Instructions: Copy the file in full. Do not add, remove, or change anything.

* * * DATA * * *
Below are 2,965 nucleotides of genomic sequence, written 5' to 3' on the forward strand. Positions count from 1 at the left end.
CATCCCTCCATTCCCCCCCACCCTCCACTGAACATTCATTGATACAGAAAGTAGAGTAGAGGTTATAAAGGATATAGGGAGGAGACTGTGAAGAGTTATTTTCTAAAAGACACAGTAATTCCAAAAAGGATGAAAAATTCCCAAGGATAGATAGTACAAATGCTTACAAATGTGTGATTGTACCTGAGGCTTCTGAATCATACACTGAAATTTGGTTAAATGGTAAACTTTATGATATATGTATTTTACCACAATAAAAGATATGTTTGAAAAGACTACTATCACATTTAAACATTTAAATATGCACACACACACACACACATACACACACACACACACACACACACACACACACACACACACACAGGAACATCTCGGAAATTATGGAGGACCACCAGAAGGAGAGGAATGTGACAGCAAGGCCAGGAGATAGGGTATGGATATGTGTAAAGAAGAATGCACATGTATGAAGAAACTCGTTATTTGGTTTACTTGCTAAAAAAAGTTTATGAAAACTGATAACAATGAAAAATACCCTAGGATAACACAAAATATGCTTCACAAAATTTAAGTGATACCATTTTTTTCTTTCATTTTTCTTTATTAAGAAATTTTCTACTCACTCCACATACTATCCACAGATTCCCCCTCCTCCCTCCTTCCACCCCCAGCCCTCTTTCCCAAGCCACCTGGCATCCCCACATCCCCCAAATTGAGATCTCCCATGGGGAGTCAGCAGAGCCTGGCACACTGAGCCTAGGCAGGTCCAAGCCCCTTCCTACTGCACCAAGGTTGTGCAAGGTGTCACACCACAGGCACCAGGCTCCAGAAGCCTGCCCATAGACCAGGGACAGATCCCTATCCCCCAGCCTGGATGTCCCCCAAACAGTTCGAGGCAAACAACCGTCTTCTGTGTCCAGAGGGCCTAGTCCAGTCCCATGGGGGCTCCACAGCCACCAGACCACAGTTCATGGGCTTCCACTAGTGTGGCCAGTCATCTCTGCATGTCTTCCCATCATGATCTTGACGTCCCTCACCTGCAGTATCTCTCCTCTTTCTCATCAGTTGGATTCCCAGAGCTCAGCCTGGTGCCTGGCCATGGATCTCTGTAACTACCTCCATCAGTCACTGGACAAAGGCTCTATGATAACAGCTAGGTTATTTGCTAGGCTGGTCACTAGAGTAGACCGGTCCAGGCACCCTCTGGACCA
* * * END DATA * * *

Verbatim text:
Below are 2,965 nucleotides of genomic sequence, written 5' to 3' on the forward strand. Positions count from 1 at the left end.
CATCCCTCCATTCCCCCCCACCCTCCACTGAACATTCATTGATACAGAAAGTAGAGTAGAGGTTATAAAGGATATAGGGAGGAGACTGTGAAGAGTTATTTTCTAAAAGACACAGTAATTCCAAAAAGGATGAAAAATTCCCAAGGATAGATAGTACAAATGCTTACAAATGTGTGATTGTACCTGAGGCTTCTGAATCATACACTGAAATTTGGTTAAATGGTAAACTTTATGATATATGTATTTTACCACAATAAAAGATATGTTTGAAAAGACTACTATCACATTTAAACATTTAAATATGCACACACACACACACACATACACACACACACACACACACACACACACACACACACACACACAGGAACATCTCGGAAATTATGGAGGACCACCAGAAGGAGAGGAATGTGACAGCAAGGCCAGGAGATAGGGTATGGATATGTGTAAAGAAGAATGCACATGTATGAAGAAACTCGTTATTTGGTTTACTTGCTAAAAAAAGTTTATGAAAACTGATAACAATGAAAAATACCCTAGGATAACACAAAATATGCTTCACAAAATTTAAGTGATACCATTTTTTTCTTTCATTTTTCTTTATTAAGAAATTTTCTACTCACTCCACATACTATCCACAGATTCCCCCTCCTCCCTCCTTCCACCCCCAGCCCTCTTTCCCAAGCCACCTGGCATCCCCACATCCCCCAAATTGAGATCTCCCATGGGGAGTCAGCAGAGCCTGGCACACTGAGCCTAGGCAGGTCCAAGCCCCTTCCTACTGCACCAAGGTTGTGCAAGGTGTCACACCACAGGCACCAGGCTCCAGAAGCCTGCCCATAGACCAGGGACAGATCCCTATCCCCCAGCCTGGATGTCCCCCAAACAGTTCGAGGCAAACAACCGTCTTCTGTGTCCAGAGGGCCTAGTCCAGTCCCATGGGGGCTCCACAGCCACCAGACCACAGTTCATGGGCTTCCACTAGTGTGGCCAGTCATCTCTGCATGTCTTCCCATCATGATCTTGACGTCCCTCACCTGCAGTATCTCTCCTCTTTCTCATCAGTTGGATTCCCAGAGCTCAGCCTGGTGCCTGGCCATGGATCTCTGTAACTACCTCCATCAGTCACTGGACAAAGGCTCTATGATAACAGCTAGGTTATTTGCTAGGCTGGTCACTAGAGTAGACCGGTCCAGGCACCCTCTGGACCA